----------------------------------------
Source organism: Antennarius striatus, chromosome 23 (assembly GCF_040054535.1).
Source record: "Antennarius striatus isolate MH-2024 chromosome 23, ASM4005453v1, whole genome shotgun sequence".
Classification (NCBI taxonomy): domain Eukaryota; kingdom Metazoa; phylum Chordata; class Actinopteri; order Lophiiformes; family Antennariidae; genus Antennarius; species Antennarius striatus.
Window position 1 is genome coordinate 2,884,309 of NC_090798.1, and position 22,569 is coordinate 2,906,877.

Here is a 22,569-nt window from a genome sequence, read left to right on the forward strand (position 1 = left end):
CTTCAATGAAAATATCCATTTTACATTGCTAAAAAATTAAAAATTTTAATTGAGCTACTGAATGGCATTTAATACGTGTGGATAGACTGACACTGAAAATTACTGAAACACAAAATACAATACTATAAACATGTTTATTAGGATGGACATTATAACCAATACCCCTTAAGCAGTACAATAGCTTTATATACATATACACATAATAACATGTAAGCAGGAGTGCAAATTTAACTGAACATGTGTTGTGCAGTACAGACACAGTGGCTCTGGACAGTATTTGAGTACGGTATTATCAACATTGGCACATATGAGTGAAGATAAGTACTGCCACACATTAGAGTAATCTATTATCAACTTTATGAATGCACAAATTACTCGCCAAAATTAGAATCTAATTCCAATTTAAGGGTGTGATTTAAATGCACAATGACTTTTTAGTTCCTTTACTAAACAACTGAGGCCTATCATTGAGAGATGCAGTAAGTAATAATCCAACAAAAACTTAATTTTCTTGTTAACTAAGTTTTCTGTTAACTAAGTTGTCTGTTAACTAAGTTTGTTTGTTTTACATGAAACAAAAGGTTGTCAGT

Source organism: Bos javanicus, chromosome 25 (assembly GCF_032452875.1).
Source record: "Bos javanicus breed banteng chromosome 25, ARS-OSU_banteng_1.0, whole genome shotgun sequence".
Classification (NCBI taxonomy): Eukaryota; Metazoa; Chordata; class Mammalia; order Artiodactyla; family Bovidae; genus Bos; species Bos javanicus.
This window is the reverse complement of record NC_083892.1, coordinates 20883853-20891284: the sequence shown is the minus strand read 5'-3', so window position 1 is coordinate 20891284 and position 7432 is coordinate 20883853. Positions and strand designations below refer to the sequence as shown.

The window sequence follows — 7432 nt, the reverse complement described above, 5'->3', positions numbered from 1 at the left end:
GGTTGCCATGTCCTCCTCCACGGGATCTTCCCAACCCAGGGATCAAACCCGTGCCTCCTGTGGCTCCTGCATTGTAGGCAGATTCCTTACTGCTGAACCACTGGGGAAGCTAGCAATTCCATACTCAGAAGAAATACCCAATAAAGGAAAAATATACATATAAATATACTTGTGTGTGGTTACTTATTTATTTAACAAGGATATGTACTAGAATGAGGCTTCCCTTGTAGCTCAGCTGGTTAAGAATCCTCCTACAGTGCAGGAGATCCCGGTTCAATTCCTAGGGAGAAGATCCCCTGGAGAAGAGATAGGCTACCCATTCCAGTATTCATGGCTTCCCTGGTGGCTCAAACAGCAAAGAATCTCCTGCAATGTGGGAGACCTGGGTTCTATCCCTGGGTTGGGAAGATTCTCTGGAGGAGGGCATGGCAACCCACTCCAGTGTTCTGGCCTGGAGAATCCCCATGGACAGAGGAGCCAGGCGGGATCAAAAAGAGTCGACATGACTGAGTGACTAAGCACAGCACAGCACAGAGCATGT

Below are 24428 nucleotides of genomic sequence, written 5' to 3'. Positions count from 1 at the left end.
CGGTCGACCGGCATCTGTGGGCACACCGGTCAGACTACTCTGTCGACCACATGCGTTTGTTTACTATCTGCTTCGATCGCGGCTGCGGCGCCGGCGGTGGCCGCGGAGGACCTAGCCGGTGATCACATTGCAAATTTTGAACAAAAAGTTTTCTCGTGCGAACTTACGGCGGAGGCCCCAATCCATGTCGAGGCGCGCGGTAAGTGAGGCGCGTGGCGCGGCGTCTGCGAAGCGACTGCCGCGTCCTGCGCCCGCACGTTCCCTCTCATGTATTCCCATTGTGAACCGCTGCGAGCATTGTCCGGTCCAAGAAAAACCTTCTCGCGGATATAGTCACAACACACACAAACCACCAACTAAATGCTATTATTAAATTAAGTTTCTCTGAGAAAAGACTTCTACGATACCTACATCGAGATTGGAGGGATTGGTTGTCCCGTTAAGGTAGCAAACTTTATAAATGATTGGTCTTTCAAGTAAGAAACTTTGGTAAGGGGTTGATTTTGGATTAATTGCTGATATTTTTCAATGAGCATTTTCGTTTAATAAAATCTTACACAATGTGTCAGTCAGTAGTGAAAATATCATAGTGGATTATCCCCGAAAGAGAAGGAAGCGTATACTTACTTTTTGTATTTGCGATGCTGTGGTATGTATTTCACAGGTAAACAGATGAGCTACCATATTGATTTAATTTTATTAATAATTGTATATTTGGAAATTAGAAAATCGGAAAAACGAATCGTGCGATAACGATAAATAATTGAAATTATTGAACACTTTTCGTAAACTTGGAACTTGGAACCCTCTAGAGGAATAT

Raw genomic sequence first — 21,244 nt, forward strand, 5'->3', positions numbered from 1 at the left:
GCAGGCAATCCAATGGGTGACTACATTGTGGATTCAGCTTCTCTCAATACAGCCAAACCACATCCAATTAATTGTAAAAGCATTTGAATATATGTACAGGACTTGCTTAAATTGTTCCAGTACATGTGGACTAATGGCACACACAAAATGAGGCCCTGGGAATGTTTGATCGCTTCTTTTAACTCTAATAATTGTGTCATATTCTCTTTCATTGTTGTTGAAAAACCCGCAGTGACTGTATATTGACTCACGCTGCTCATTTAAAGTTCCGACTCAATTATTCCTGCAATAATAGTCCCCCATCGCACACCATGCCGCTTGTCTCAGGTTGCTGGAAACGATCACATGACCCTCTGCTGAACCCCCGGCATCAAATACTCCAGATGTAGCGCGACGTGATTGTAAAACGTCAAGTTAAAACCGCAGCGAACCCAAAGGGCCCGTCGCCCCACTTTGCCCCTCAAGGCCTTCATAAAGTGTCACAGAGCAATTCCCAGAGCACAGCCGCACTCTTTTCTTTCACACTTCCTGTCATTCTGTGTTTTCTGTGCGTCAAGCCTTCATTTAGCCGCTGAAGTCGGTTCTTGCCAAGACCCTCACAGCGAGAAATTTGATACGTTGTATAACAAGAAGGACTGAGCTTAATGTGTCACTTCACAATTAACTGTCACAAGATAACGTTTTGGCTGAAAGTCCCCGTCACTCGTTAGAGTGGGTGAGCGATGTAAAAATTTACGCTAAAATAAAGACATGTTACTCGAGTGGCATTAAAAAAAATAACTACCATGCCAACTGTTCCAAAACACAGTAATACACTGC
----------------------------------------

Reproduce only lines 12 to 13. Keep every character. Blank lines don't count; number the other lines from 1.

GGTTGCCATGTCCTCCTCCACGGGATCTTCCCAACCCAGGGATCAAACCCGTGCCTCCTGTGGCTCCTGCATTGTAGGCAGATTCCTTACTGCTGAACCACTGGGGAAGCTAGCAATTCCATACTCAGAAGAAATACCCAATAAAGGAAAAATATACATATAAATATACTTGTGTGTGGTTACTTATTTATTTAACAAGGATATGTACTAGAATGAGGCTTCCCTTGTAGCTCAGCTGGTTAAGAATCCTCCTACAGTGCAGGAGATCCCGGTTCAATTCCTAGGGAGAAGATCCCCTGGAGAAGAGATAGGCTACCCATTCCAGTATTCATGGCTTCCCTGGTGGCTCAAACAGCAAAGAATCTCCTGCAATGTGGGAGACCTGGGTTCTATCCCTGGGTTGGGAAGATTCTCTGGAGGAGGGCATGGCAACCCACTCCAGTGTTCTGGCCTGGAGAATCCCCATGGACAGAGGAGCCAGGCGGGATCAAAAAGAGTCGACATGACTGAGTGACTAAGCACAGCACAGCACAGAGCATGT

Below are 24428 nucleotides of genomic sequence, written 5' to 3'. Positions count from 1 at the left end.